Sunday, August 23, 2015

Cuckoo Clocks Are Neat

German Hand Carved
Cuckoo Clock

Grandma Jackson's Cuckoo Clock

A Guest Post by Charles Pogue

I wasn’t as tall as our neighbor’s pet Whitetail deer fawn, Nancy, when we occasionally piled into the first (and only) new car my parents ever bought, a white 1952 Plymouth. We drove the approximately forty miles to great Grandma Jackson’s house. We didn’t make that trip often, because in those days twenty cent a gallon gasoline was pretty expensive for a struggling farm family. When we did make those rare trips though, along with my brothers and sisters, I counted it as a real treat.

Those trips were special to us kids on account of we were fascinated with the contraption Grandma Jackson had rigged up on her back porch to catch the rain water. That’s all she ever washed her hair in, you know, and she had as fine crop of black hair until the day she died as you would ever hope to see on a lady in her nineties. Grandma Jackson would always be in her rocking chair in her sitting room, and had hugs and kisses for each of us.
Cuckoo Clock
Black Forest House
But there was something else that always excited me about the trip that ended by going up a real high hill right before her house on the left. Hanging on the wall in that same sitting room where our dear old relative spent a lot of her time, was this neat clock that beat all I ever did see.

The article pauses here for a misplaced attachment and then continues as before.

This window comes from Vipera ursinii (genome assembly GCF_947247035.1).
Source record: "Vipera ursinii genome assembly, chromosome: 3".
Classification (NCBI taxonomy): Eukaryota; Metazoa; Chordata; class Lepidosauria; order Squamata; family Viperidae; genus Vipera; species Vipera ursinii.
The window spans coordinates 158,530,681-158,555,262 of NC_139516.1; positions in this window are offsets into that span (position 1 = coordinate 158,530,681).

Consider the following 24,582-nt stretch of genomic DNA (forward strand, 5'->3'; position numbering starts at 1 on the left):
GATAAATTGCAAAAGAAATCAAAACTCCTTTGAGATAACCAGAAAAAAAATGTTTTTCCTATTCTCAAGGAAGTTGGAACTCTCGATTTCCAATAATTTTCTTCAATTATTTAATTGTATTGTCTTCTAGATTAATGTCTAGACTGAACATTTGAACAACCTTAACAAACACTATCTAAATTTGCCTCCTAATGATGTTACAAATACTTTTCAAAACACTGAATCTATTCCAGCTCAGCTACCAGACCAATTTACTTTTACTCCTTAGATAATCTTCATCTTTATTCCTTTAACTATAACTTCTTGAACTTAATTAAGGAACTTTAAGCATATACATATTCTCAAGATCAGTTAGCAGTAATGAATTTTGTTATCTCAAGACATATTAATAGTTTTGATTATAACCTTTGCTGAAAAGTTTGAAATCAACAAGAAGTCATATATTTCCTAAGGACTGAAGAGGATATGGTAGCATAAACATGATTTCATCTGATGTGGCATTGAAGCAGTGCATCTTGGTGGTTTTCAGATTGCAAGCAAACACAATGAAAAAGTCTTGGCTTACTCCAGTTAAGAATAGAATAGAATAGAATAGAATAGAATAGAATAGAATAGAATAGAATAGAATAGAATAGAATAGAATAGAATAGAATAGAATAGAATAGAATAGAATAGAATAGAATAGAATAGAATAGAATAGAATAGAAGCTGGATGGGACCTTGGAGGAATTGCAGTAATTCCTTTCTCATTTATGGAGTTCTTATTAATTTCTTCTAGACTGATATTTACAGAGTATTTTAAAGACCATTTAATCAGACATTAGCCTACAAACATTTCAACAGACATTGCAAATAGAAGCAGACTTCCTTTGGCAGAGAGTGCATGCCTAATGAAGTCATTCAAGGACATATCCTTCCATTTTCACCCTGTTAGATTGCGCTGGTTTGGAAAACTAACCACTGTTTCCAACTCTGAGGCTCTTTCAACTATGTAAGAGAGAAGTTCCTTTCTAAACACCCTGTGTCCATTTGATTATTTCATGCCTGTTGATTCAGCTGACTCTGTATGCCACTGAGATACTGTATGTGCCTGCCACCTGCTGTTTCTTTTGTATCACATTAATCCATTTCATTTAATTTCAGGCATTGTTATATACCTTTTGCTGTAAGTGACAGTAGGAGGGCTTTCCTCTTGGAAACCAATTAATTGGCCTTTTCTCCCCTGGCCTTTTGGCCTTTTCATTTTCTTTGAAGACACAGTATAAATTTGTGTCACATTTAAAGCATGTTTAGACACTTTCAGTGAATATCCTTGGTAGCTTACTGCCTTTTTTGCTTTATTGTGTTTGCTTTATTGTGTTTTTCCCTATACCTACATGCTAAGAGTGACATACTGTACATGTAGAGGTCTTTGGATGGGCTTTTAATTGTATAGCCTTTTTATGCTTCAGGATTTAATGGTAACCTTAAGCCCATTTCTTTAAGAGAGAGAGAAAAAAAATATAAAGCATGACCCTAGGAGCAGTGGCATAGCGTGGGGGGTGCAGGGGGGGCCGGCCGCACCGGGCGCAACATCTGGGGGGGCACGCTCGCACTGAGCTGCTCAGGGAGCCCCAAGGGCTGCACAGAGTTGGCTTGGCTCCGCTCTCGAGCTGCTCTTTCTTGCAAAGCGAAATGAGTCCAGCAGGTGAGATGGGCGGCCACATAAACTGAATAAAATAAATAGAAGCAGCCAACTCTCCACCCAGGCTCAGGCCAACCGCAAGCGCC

On the hour a small door opened at the top and little bird stuck out his head and made a very clear “cuckoo” sound. He made that sound as many times as was the hour.

Sometimes we were there at lunchtime and to hear that little bird go cuckoo, cuckoo twelve times was almost more than this little boy’s excitement could handle. 
Since 1850, the most famous cuckoo
clock makers have been from the
Black Forest of Germany.

Black Forest
Cuckoo Clock

As far as I can remember, Grandma Jackson’s cuckoo clock was the first one I ever saw. It was certainly the first one I ever remember seeing, and because of it, I fell in love with these birdhouse-shaped clocks, and anyone else I ever knew who saw one has too.

Long before cuckoo clocks were made in Germany’s Black Forest, an Augsburg nobleman named Phillip Hainhofer, penned a description of the first known cuckoo clock, that was said to be owned by Prince Elector August Van Sachsen.

Since 1850, the most famous cuckoo clock makers have been from the Black Forest of Germany. When one shops for a cuckoo clock, dealers are very sure to make it a real selling point if they can say, “This is a genuine Black Forest Cuckoo Clock.” I made sure that was the case when I bought mine.
Battery Operated
Black Forest Clock
with Quartz Movement
Although there are quartz cuckoo clocks today, give me the real McCoy.

Mechanical cuckoos are pendulum driven. Almost as famous as the bellows that makes the cuckoo sound, are the two weighted chains that hang down from the bottom of the clock. One of these chains runs the clock, while the other one drives the cuckoo.

Cuckoos are available in one or eight day movements and last for many years with minimal maintenance. Dust is the enemy of your cuckoo clock, so every three to seven years it will need to be taken apart, cleaned, and any worn parts replaced. That’s not a lot of maintenance or expense compared to a lot other things, now is it?

Most people may overlook the beauty and joy of cuckoo clocks, but those of us who love them, well, I guess we are just down home folks whose great grandmothers’ washed their hair in rainwater, and man did that hair shine!

Did your grandmother have a cuckoo clock?

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